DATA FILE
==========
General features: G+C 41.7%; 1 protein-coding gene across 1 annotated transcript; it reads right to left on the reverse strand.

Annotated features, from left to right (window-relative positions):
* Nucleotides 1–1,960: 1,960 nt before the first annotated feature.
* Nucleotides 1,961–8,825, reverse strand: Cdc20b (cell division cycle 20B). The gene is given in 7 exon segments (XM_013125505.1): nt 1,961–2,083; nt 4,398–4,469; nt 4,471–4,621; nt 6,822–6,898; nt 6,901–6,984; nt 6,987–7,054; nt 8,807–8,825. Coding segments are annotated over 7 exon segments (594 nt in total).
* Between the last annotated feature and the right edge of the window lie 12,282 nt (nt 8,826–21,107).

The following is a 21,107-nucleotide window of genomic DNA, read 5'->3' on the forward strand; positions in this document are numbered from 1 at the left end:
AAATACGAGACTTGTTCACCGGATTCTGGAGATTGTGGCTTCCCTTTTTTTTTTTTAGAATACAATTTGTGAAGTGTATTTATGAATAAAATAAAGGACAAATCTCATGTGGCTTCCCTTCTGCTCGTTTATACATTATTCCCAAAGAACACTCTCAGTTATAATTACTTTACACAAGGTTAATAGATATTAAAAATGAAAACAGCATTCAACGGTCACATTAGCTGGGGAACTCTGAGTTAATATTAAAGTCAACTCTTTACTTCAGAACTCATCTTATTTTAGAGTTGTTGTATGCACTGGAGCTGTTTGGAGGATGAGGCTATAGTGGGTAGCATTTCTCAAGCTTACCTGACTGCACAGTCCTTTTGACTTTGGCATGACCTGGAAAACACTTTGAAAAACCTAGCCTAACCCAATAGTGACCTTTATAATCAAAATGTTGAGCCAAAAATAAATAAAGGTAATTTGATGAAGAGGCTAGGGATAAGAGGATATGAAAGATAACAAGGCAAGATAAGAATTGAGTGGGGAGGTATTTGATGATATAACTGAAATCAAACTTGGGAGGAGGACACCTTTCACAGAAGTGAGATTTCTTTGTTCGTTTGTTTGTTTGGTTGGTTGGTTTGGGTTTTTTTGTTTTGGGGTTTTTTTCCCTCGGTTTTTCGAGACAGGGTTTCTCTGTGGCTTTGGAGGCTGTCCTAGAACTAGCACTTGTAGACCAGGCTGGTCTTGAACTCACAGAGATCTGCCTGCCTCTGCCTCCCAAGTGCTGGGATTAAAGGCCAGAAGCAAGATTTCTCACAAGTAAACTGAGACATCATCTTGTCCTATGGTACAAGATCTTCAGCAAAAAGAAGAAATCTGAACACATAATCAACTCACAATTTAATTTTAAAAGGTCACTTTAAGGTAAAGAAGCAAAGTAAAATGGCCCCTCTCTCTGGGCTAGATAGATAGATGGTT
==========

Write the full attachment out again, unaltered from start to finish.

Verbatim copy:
General features: G+C 41.7%; 1 protein-coding gene across 1 annotated transcript; it reads right to left on the reverse strand.

Annotated features, from left to right (window-relative positions):
* Nucleotides 1–1,960: 1,960 nt before the first annotated feature.
* Nucleotides 1,961–8,825, reverse strand: Cdc20b (cell division cycle 20B). The gene is given in 7 exon segments (XM_013125505.1): nt 1,961–2,083; nt 4,398–4,469; nt 4,471–4,621; nt 6,822–6,898; nt 6,901–6,984; nt 6,987–7,054; nt 8,807–8,825. Coding segments are annotated over 7 exon segments (594 nt in total).
* Between the last annotated feature and the right edge of the window lie 12,282 nt (nt 8,826–21,107).

The following is a 21,107-nucleotide window of genomic DNA, read 5'->3' on the forward strand; positions in this document are numbered from 1 at the left end:
AAATACGAGACTTGTTCACCGGATTCTGGAGATTGTGGCTTCCCTTTTTTTTTTTTAGAATACAATTTGTGAAGTGTATTTATGAATAAAATAAAGGACAAATCTCATGTGGCTTCCCTTCTGCTCGTTTATACATTATTCCCAAAGAACACTCTCAGTTATAATTACTTTACACAAGGTTAATAGATATTAAAAATGAAAACAGCATTCAACGGTCACATTAGCTGGGGAACTCTGAGTTAATATTAAAGTCAACTCTTTACTTCAGAACTCATCTTATTTTAGAGTTGTTGTATGCACTGGAGCTGTTTGGAGGATGAGGCTATAGTGGGTAGCATTTCTCAAGCTTACCTGACTGCACAGTCCTTTTGACTTTGGCATGACCTGGAAAACACTTTGAAAAACCTAGCCTAACCCAATAGTGACCTTTATAATCAAAATGTTGAGCCAAAAATAAATAAAGGTAATTTGATGAAGAGGCTAGGGATAAGAGGATATGAAAGATAACAAGGCAAGATAAGAATTGAGTGGGGAGGTATTTGATGATATAACTGAAATCAAACTTGGGAGGAGGACACCTTTCACAGAAGTGAGATTTCTTTGTTCGTTTGTTTGTTTGGTTGGTTGGTTTGGGTTTTTTTGTTTTGGGGTTTTTTTCCCTCGGTTTTTCGAGACAGGGTTTCTCTGTGGCTTTGGAGGCTGTCCTAGAACTAGCACTTGTAGACCAGGCTGGTCTTGAACTCACAGAGATCTGCCTGCCTCTGCCTCCCAAGTGCTGGGATTAAAGGCCAGAAGCAAGATTTCTCACAAGTAAACTGAGACATCATCTTGTCCTATGGTACAAGATCTTCAGCAAAAAGAAGAAATCTGAACACATAATCAACTCACAATTTAATTTTAAAAGGTCACTTTAAGGTAAAGAAGCAAAGTAAAATGGCCCCTCTCTCTGGGCTAGATAGATAGATGGTT